How to make a vegetarian version of Korean chigae soup with a kick of fermented soybean paste

by Clarence D. Staley

Although Korean cuisine is usually associated with meaty barbecue, that is an occasional treat in South Korea, not something that is consumed every day. Korean food is in fact healthy because it incor­por­ates a multitude of vegetables, many of which are fermented (and there­fore great for digestion) and served as kimchi or as the banchan side dishes essential to Korean meals.
Doenjang chigae (also spelled jigae) is a thick soup that’s chock-full of vegetables. This version takes less than 10 minutes to cook, plus a couple of hours to soak the dried mushrooms. You can start soaking the mushrooms in the morning, before leaving for work, so they’ll be ready when you get home.
This recipe serves one, but to serve more simply increase the quantities of the ingredients or serve the chigae as part of a meal, with other dishes, rice and banchan.
Vegetarian doenjang chigae
This hearty soup uses Korean fermented soybean paste, doenjang, which is pungent and strongly flavoured. In restaurants, doenjang chigae usually incorporates a small amount of meat and/or seafood, but it’s easy to make a vegetarian version. If you’re vegan, omit the egg.
I use several types of mushrooms in this dish for extra umami; you can add or substitute other varieties to the shimeji and enoki called for in the recipe. Yuksu bags are the Korean equivalent of Japanese dashi bags, which make a flavourful instant broth when infused in hot water. Use either the Korean or Japanese bags, but check the ingredients’ label to make sure there’s no seafood or meat listed. Vegetarian yuksu/dashi bags are usually made with dried kelp and mushrooms.
Korean zucchini has pale green, smooth skin, and a mild taste. If you can’t find it, use Italian yellow squash instead.

15 grams (½ oz) dried shiitake mushrooms (2-4, depending on size)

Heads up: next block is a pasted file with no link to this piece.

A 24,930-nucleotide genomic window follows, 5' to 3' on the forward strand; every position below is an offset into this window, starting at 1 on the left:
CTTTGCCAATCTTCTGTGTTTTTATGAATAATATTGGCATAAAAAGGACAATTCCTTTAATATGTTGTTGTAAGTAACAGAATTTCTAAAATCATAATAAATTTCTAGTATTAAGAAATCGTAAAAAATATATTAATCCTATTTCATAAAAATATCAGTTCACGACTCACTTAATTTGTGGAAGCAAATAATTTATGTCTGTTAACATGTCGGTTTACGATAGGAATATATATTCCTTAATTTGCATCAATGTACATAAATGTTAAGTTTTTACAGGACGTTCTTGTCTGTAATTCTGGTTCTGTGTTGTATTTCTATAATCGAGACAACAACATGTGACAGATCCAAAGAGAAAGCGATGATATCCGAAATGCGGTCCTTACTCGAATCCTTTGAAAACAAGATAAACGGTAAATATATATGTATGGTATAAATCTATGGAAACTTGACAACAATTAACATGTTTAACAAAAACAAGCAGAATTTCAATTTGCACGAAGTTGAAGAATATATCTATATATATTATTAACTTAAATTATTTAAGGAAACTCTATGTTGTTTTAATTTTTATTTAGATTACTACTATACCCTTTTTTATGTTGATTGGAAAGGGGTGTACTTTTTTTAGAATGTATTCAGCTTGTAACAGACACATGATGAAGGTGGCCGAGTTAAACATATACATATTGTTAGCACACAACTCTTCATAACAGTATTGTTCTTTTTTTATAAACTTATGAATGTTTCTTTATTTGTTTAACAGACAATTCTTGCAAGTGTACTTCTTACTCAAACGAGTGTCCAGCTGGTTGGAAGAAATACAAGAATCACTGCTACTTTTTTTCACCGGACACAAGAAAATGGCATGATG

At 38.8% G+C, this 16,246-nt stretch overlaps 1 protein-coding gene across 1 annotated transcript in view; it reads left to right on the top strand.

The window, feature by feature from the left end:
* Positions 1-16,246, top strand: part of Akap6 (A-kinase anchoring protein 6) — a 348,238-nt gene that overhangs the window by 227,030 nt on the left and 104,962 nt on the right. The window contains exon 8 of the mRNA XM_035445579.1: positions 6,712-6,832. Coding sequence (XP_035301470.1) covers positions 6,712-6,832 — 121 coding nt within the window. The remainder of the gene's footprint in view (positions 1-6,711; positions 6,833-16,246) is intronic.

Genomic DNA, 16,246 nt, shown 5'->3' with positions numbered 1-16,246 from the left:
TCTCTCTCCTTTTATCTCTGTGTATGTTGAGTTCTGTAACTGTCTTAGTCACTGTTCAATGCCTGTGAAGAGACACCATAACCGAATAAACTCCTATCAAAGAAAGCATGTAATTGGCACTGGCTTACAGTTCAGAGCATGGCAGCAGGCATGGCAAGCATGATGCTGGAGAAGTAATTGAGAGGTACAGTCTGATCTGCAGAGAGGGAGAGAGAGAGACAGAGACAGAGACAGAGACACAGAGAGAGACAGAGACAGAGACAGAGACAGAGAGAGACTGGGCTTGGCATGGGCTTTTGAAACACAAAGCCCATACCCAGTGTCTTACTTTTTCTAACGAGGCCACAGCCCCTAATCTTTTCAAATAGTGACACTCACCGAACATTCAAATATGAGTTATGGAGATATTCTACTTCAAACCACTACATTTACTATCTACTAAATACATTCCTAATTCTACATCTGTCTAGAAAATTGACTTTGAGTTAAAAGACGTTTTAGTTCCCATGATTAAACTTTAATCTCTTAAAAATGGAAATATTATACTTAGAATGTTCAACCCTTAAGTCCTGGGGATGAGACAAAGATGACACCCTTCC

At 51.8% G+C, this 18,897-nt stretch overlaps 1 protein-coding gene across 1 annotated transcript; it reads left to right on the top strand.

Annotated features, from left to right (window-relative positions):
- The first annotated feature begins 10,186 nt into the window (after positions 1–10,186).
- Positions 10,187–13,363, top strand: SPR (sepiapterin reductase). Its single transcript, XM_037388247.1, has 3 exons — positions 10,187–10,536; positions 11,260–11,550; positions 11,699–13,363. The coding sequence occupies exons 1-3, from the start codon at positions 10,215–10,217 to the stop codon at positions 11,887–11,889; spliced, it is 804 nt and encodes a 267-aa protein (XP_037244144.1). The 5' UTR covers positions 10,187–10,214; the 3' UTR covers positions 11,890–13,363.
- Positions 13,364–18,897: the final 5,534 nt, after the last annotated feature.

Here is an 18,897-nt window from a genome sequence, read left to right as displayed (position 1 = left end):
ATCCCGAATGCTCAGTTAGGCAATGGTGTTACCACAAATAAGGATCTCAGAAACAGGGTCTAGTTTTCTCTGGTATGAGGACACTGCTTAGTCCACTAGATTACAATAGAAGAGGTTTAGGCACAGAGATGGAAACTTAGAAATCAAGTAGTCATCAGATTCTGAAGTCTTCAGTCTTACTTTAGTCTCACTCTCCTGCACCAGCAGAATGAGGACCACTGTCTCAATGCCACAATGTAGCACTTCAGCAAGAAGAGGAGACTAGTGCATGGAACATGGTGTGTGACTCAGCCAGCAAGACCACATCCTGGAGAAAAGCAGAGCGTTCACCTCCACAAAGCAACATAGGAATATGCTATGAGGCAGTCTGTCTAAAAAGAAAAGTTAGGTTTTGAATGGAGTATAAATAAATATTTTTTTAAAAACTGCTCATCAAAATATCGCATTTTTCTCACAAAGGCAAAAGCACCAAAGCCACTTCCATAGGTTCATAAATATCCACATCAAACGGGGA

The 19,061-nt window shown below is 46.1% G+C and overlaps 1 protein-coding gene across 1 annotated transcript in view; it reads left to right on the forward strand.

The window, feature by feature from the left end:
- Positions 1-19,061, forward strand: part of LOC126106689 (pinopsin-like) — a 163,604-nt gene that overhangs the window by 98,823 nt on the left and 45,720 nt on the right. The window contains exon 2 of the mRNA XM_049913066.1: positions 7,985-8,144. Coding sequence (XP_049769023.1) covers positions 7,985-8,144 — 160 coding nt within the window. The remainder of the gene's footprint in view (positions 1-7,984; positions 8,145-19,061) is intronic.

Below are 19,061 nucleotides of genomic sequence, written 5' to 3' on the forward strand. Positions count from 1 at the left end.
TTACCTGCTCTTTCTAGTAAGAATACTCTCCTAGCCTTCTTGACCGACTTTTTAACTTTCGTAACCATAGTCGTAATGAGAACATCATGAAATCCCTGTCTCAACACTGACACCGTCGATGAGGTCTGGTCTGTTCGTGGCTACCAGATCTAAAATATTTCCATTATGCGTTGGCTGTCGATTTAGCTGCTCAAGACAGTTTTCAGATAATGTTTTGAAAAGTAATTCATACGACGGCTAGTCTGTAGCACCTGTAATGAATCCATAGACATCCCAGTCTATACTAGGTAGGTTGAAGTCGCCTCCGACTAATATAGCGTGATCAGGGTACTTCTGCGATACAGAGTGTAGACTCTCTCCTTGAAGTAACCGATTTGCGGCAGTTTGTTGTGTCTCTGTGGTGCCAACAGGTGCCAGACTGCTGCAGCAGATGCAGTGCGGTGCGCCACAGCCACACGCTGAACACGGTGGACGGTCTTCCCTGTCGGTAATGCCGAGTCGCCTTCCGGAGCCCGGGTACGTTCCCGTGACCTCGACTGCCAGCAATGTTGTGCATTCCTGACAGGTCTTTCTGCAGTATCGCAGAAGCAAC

1 vegetarian yuksu or dashi bag
15ml (1 tbsp) sesame oil
50 grams (1 ¾ oz) onion
1 large garlic clove, peeled
125 grams (4 ½ oz) medium bean curd
½ a Korean zucchini, about 150 grams (5 1/3 oz)
50 grams (1 ¾ oz) shimeji mushrooms
50 grams (1 ¾ oz) enoki mushrooms
1 red or green banana chilli
½ tsp gochugaru (Korean chilli flakes), or to taste
50 grams (1 ¾ oz) doenjang
1 egg
1 spring onion
To serve:
Steamed Korean or Japanese rice
Banchan of choice
1 Rinse the dried shiitake mushrooms in cool water, then put them in a bowl and add 300ml (1 ¼ cup) of warm water. Leave to soak at room temperature for about two hours, until soft. Squeeze the water out of the mushrooms, reserving the soaking liquid. Remove and set aside the mushroom stems and thinly slice the caps.
2 Pour the soaking liquid into a small saucepan, add the reserved mushroom stems, then bring to the boil over a medium flame. Turn off the heat, add the yuksu or dashi bag and leave to infuse while preparing the other ingredients.

3 Mince the onion and slice the garlic. Cut the bean curd into bite-size cubes. Quarter the Korean zucchini length­ways, then slice it thinly. Trim off the woody lower part of the enoki mushroom stems. Break the enoki and shimeji mushrooms into small clumps. Slice the banana chilli on the diagonal into pieces about 3mm (1/8 inch) thick.
4 Over a medium-low flame, heat a pot (preferably a Korean stone pot) that holds about 750ml (3 cups) and add the sesame oil. Add the chopped onion and garlic and cook until the onion starts to soften, stirring frequently. Sprinkle the chilli flakes into the pot and stir constantly for about 30 seconds.

5 Remove the mushroom stems and yuksu/dashi bag from the soaking liquid and pour 250ml (1 cup) it into the pot, then add the doenjang. Bring to the boil, stirring often, making sure the doenjang is dissolved. Add the sliced shiitake mushroom caps, bean curd and zucchini and simmer until the squash starts to soften. Stir in the shimeji mushrooms and banana chilli and simmer for about two minutes. Add the enoki mushrooms and simmer until they start to soften.
6 Crack the egg into a small dish. Move the ingredients in the pot to the sides to create a deep crater and slide in the egg, making sure to not break the yolk. Simmer for a few minutes until the egg is softly set.

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